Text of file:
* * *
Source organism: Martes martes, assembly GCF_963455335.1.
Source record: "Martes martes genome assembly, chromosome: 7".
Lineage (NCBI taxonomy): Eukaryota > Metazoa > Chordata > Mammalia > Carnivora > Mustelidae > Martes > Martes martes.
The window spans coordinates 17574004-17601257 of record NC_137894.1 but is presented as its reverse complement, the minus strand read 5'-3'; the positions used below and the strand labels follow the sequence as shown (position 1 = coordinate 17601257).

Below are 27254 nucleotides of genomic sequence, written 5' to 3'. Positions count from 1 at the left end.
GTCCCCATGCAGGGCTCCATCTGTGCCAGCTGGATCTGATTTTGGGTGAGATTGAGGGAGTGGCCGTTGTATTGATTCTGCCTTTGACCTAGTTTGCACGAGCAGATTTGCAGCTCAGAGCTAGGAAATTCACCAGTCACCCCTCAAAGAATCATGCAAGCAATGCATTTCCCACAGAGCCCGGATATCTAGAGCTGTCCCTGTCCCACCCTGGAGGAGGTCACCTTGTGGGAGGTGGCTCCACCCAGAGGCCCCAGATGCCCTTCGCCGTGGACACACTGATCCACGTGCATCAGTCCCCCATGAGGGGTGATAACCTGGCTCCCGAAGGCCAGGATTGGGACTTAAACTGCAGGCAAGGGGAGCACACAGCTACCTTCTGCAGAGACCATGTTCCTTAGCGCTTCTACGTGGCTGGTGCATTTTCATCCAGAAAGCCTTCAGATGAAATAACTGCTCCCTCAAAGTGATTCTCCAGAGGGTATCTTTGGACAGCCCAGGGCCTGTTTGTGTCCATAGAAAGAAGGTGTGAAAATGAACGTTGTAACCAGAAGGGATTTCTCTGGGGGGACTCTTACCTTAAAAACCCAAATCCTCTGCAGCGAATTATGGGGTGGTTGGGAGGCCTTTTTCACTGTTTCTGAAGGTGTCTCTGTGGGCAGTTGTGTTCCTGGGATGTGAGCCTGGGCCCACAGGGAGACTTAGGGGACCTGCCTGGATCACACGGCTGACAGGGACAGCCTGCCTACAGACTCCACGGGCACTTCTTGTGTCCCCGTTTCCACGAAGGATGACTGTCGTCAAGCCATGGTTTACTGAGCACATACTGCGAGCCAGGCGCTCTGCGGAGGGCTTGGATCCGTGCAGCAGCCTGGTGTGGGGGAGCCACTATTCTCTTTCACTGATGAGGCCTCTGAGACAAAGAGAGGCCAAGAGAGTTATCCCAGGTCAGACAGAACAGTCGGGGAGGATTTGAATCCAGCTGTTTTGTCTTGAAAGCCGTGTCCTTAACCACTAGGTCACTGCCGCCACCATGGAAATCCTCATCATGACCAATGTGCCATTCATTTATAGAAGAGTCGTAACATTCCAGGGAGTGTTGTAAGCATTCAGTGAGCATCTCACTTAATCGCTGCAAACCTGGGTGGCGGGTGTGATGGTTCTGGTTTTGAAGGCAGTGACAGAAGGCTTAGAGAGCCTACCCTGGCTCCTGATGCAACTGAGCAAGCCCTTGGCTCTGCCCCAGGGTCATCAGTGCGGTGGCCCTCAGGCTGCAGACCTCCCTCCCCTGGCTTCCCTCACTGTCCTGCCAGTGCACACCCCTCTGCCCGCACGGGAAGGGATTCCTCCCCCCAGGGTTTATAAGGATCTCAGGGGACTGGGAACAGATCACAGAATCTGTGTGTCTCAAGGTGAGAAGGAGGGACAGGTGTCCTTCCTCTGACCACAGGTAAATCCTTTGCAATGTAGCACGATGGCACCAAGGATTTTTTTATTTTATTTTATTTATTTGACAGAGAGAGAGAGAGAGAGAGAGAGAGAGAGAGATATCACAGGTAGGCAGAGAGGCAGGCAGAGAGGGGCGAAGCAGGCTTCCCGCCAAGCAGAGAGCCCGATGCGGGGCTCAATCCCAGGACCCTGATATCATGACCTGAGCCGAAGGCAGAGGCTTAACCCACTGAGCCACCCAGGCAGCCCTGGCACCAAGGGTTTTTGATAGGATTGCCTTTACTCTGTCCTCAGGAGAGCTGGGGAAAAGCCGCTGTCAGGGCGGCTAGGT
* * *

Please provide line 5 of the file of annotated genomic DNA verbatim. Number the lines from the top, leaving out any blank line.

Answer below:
Below are 27254 nucleotides of genomic sequence, written 5' to 3'. Positions count from 1 at the left end.